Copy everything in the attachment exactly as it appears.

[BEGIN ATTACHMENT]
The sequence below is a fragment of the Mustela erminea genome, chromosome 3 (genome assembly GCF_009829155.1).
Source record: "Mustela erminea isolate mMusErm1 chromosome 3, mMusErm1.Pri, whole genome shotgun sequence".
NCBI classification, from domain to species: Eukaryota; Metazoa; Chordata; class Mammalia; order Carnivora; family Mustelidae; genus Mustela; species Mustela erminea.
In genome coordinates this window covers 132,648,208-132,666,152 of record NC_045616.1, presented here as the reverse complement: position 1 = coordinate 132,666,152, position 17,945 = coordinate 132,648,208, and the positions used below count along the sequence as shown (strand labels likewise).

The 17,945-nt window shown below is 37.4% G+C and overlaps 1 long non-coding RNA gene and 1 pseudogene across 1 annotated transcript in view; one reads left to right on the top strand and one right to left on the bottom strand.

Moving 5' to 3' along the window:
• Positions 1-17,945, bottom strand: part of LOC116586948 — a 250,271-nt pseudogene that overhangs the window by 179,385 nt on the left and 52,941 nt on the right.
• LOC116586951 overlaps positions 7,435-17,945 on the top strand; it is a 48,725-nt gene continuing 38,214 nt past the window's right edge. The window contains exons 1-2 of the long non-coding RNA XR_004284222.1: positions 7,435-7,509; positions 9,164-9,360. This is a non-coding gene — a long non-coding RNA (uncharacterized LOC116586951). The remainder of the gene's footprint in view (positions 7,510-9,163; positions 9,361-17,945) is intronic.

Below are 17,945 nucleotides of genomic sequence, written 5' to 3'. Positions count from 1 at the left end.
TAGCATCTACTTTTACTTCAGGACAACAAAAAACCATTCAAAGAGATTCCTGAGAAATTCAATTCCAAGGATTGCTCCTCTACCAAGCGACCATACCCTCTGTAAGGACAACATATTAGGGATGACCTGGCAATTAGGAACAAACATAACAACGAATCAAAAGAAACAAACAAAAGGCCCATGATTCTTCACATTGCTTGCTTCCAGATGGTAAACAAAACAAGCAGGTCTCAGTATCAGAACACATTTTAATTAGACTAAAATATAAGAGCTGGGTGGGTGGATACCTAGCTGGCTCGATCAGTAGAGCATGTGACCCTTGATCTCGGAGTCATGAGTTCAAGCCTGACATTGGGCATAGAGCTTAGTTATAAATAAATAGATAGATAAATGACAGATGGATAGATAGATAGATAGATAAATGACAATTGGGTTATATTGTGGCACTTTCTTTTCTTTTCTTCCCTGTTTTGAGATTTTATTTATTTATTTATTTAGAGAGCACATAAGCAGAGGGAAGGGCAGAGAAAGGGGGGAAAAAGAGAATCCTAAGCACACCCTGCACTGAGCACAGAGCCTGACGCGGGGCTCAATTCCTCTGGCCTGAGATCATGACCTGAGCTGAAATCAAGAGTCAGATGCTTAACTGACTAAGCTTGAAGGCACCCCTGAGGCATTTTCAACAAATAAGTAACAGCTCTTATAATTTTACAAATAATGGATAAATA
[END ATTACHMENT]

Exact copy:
The sequence below is a fragment of the Mustela erminea genome, chromosome 3 (genome assembly GCF_009829155.1).
Source record: "Mustela erminea isolate mMusErm1 chromosome 3, mMusErm1.Pri, whole genome shotgun sequence".
NCBI classification, from domain to species: Eukaryota; Metazoa; Chordata; class Mammalia; order Carnivora; family Mustelidae; genus Mustela; species Mustela erminea.
In genome coordinates this window covers 132,648,208-132,666,152 of record NC_045616.1, presented here as the reverse complement: position 1 = coordinate 132,666,152, position 17,945 = coordinate 132,648,208, and the positions used below count along the sequence as shown (strand labels likewise).

The 17,945-nt window shown below is 37.4% G+C and overlaps 1 long non-coding RNA gene and 1 pseudogene across 1 annotated transcript in view; one reads left to right on the top strand and one right to left on the bottom strand.

Moving 5' to 3' along the window:
• Positions 1-17,945, bottom strand: part of LOC116586948 — a 250,271-nt pseudogene that overhangs the window by 179,385 nt on the left and 52,941 nt on the right.
• LOC116586951 overlaps positions 7,435-17,945 on the top strand; it is a 48,725-nt gene continuing 38,214 nt past the window's right edge. The window contains exons 1-2 of the long non-coding RNA XR_004284222.1: positions 7,435-7,509; positions 9,164-9,360. This is a non-coding gene — a long non-coding RNA (uncharacterized LOC116586951). The remainder of the gene's footprint in view (positions 7,510-9,163; positions 9,361-17,945) is intronic.

Below are 17,945 nucleotides of genomic sequence, written 5' to 3'. Positions count from 1 at the left end.
TAGCATCTACTTTTACTTCAGGACAACAAAAAACCATTCAAAGAGATTCCTGAGAAATTCAATTCCAAGGATTGCTCCTCTACCAAGCGACCATACCCTCTGTAAGGACAACATATTAGGGATGACCTGGCAATTAGGAACAAACATAACAACGAATCAAAAGAAACAAACAAAAGGCCCATGATTCTTCACATTGCTTGCTTCCAGATGGTAAACAAAACAAGCAGGTCTCAGTATCAGAACACATTTTAATTAGACTAAAATATAAGAGCTGGGTGGGTGGATACCTAGCTGGCTCGATCAGTAGAGCATGTGACCCTTGATCTCGGAGTCATGAGTTCAAGCCTGACATTGGGCATAGAGCTTAGTTATAAATAAATAGATAGATAAATGACAGATGGATAGATAGATAGATAGATAAATGACAATTGGGTTATATTGTGGCACTTTCTTTTCTTTTCTTCCCTGTTTTGAGATTTTATTTATTTATTTATTTAGAGAGCACATAAGCAGAGGGAAGGGCAGAGAAAGGGGGGAAAAAGAGAATCCTAAGCACACCCTGCACTGAGCACAGAGCCTGACGCGGGGCTCAATTCCTCTGGCCTGAGATCATGACCTGAGCTGAAATCAAGAGTCAGATGCTTAACTGACTAAGCTTGAAGGCACCCCTGAGGCATTTTCAACAAATAAGTAACAGCTCTTATAATTTTACAAATAATGGATAAATA